There’s an app for that
As wearables consume our daily lives, we put a virtual sporting community to the test to find out its pros and cons.
When most of my friends were either holidaying or drinking farewell to the year, I was asking myself why my ass hurt and my legs were numb. I had signed up for an online challenge using fitness tracking app Strava, which entailed trying to ride 500km between Christmas Eve and New Year’s Eve.
Part of my motivation was aligned with the broader aims of the challenge: to stave off the inevitable festive weight gain. But I also wanted to explore the phenomenon of a virtual fitness community.
My experience with Strava’s Festive 500 saw my exact routes being tracked via GPS on my phone, with timings for individual segments and overall rides being updated almost instantaneously, and compared with those of others using the same app worldwide. I could receive “kudos” and snarky comments alike from my friends, as well as any encouragement they felt generous enough to give.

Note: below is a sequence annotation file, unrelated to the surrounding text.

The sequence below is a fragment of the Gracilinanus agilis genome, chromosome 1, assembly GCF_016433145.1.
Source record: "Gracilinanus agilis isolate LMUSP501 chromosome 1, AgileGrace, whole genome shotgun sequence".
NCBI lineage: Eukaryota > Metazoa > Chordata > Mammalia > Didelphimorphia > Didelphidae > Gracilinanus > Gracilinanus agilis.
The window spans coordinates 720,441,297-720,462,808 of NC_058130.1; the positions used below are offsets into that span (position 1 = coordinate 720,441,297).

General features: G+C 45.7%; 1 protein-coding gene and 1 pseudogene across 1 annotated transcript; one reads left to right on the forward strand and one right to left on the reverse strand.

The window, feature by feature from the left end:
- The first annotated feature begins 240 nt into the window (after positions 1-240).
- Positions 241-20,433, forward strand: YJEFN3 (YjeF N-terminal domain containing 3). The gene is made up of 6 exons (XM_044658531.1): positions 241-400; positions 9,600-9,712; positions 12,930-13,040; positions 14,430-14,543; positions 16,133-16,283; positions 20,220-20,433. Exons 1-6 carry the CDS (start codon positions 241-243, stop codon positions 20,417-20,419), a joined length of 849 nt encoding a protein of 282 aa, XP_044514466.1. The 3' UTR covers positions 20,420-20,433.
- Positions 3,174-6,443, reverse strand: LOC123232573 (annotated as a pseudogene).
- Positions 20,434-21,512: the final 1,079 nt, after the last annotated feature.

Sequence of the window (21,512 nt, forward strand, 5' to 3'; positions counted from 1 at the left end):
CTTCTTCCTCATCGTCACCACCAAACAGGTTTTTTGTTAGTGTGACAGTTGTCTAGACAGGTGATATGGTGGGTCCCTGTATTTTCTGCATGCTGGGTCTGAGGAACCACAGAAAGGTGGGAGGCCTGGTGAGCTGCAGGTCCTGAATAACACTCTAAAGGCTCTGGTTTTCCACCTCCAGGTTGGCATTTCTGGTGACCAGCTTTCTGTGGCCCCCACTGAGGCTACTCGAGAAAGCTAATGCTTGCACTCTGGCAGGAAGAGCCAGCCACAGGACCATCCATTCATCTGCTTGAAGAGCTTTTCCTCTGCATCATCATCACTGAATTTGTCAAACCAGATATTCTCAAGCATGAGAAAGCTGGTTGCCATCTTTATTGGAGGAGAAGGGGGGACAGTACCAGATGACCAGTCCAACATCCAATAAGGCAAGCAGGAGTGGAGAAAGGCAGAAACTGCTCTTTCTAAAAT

I must confess that this virtual competition made me take the challenge more seriously. There was pressure to not languish in the bottom half of the global leaderboard, and perish the thought of ( gasp) not completing the challenge at all!
And so I dragged myself out of bed at 5am and into some cycling attire, and started peddling. The first day or so was manageable, but then every muscle in my legs, butt and back, and eventually neck, arms and anything else that could be sore started to hurt.
But I persevered. If I stopped, my friends— and anyone else in Strava-verse—would see, and I would stop getting kudos. And if I didn’t have a better excuse than “it hurts too much,” I wouldn’t have been able to live it down.
So I plodded on and finally made it. Along the way, I completed a couple of rides with another friend who was also aiming to complete the same challenge. And it was those rides, with another
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